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Friday, September 23, 2011

Remonstrance (9)—Not Cliché (or you have missed the point)

Click here for the introduction to Round and Square's series on remonstrance.
We continue our study of remonstrance with a series of posts that grew out of my participation in the Tenth East-West Philosophers Conference in Honolulu in May 2011. The theme was “Business Practice in a Global World,” and it was an exhilarating ten days of discussion and contention with philosophers, administrators, and entrepreneurs. My own work there centered on remonstrance, and my specific task was to convey the richness of the concept to philosophers, on the one had, and practicing business people, on the other. The next dozen or so posts under this “remonstrance” header will deal with that material.
[a] Sunset at Tiananmen RF
Although it may seem to be an esoteric topic, it is very far from it. In East Asia and the West, it lies at the heart of administrative practice and a great deal of public life. It is a social dynamic with powerful implications for the political order, and it has figured, just in the past few years in events ranging from the world financial crisis to critiques of domestic policy across the globe. The spirit of remonstrance is social and public, and that is precisely why those who wish to admonish think twice or thrice…and those in power fear it.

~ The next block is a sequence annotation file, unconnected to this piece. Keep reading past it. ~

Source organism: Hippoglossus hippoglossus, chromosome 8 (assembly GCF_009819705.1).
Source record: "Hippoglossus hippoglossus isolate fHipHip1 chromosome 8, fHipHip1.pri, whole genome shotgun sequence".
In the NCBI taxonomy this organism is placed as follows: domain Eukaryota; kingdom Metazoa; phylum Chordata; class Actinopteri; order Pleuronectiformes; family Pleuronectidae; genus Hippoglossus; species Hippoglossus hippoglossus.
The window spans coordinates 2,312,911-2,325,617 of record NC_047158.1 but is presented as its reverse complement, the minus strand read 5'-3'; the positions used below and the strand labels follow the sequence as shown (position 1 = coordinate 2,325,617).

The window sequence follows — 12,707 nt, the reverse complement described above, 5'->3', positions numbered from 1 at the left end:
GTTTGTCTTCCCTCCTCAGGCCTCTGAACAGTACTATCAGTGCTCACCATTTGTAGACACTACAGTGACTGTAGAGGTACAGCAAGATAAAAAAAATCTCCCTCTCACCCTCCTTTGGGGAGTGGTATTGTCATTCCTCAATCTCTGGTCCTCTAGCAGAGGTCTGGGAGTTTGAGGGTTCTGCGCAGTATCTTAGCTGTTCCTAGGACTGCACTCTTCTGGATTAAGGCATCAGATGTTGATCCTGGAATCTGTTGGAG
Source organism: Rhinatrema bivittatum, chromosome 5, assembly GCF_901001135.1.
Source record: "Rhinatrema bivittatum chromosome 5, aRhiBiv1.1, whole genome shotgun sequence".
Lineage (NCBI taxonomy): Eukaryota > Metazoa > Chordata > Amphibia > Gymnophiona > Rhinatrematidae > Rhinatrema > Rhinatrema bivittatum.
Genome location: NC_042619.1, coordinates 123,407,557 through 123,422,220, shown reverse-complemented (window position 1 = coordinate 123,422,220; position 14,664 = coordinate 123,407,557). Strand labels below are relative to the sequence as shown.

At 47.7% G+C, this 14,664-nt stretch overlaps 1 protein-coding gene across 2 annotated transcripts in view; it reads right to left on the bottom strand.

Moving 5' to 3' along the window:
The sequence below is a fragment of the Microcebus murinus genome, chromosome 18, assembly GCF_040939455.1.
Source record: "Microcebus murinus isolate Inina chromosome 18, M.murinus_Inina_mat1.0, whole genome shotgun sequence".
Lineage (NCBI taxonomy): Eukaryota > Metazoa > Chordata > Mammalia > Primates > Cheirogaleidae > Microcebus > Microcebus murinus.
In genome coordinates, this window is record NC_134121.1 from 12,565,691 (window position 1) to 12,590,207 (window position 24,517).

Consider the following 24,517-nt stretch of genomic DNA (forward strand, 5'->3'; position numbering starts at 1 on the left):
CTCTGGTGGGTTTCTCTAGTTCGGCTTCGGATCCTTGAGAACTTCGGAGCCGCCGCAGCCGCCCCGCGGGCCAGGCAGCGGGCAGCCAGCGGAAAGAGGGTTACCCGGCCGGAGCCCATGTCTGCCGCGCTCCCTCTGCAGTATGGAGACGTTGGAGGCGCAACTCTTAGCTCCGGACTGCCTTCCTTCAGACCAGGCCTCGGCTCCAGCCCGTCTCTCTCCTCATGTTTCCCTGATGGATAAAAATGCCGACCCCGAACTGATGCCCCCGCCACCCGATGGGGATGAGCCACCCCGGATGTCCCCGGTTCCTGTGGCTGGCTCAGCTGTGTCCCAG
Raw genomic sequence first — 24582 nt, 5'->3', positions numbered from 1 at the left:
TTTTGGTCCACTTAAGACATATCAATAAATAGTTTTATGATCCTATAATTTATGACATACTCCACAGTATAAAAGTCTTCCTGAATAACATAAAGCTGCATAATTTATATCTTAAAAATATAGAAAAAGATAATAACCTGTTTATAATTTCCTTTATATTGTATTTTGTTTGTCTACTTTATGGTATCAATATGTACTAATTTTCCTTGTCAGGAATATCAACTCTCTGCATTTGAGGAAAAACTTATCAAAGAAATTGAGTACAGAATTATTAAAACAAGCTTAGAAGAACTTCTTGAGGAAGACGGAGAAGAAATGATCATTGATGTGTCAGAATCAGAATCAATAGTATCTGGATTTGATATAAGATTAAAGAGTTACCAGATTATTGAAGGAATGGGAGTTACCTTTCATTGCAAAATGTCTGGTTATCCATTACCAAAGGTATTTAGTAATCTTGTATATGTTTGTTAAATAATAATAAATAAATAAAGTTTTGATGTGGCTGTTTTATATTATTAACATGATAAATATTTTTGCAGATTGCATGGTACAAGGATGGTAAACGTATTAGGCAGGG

Remonstrance 1                Remonstrance 2                 Remonstrance 3
              Remonstrance 4                Remonstrance 5                 Remonstrance 6
              Remonstrance 7                Remonstrance 8                 Remonstrance 9

Remonstrance (9)—Not Cliché (or you have missed the point)